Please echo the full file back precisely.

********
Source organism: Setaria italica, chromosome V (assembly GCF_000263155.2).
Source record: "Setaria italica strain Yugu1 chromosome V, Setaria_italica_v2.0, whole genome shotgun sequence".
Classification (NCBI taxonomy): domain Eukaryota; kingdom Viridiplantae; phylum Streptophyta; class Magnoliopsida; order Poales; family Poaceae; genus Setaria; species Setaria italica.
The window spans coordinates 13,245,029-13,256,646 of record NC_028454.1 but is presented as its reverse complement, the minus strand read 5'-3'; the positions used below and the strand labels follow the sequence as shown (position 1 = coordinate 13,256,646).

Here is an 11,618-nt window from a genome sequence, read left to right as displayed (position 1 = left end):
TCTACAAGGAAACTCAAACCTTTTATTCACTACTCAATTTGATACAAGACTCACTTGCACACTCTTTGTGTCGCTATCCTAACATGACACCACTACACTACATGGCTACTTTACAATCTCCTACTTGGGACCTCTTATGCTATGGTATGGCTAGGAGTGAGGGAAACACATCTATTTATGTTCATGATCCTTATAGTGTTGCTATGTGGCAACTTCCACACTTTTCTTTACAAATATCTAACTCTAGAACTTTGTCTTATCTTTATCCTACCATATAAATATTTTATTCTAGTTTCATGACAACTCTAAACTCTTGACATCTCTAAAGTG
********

Source organism: Setaria italica, chromosome V (assembly GCF_000263155.2).
Source record: "Setaria italica strain Yugu1 chromosome V, Setaria_italica_v2.0, whole genome shotgun sequence".
Classification (NCBI taxonomy): domain Eukaryota; kingdom Viridiplantae; phylum Streptophyta; class Magnoliopsida; order Poales; family Poaceae; genus Setaria; species Setaria italica.
The window spans coordinates 13,245,029-13,256,646 of record NC_028454.1 but is presented as its reverse complement, the minus strand read 5'-3'; the positions used below and the strand labels follow the sequence as shown (position 1 = coordinate 13,256,646).

Here is an 11,618-nt window from a genome sequence, read left to right as displayed (position 1 = left end):
TCTACAAGGAAACTCAAACCTTTTATTCACTACTCAATTTGATACAAGACTCACTTGCACACTCTTTGTGTCGCTATCCTAACATGACACCACTACACTACATGGCTACTTTACAATCTCCTACTTGGGACCTCTTATGCTATGGTATGGCTAGGAGTGAGGGAAACACATCTATTTATGTTCATGATCCTTATAGTGTTGCTATGTGGCAACTTCCACACTTTTCTTTACAAATATCTAACTCTAGAACTTTGTCTTATCTTTATCCTACCATATAAATATTTTATTCTAGTTTCATGACAACTCTAAACTCTTGACATCTCTAAAGTG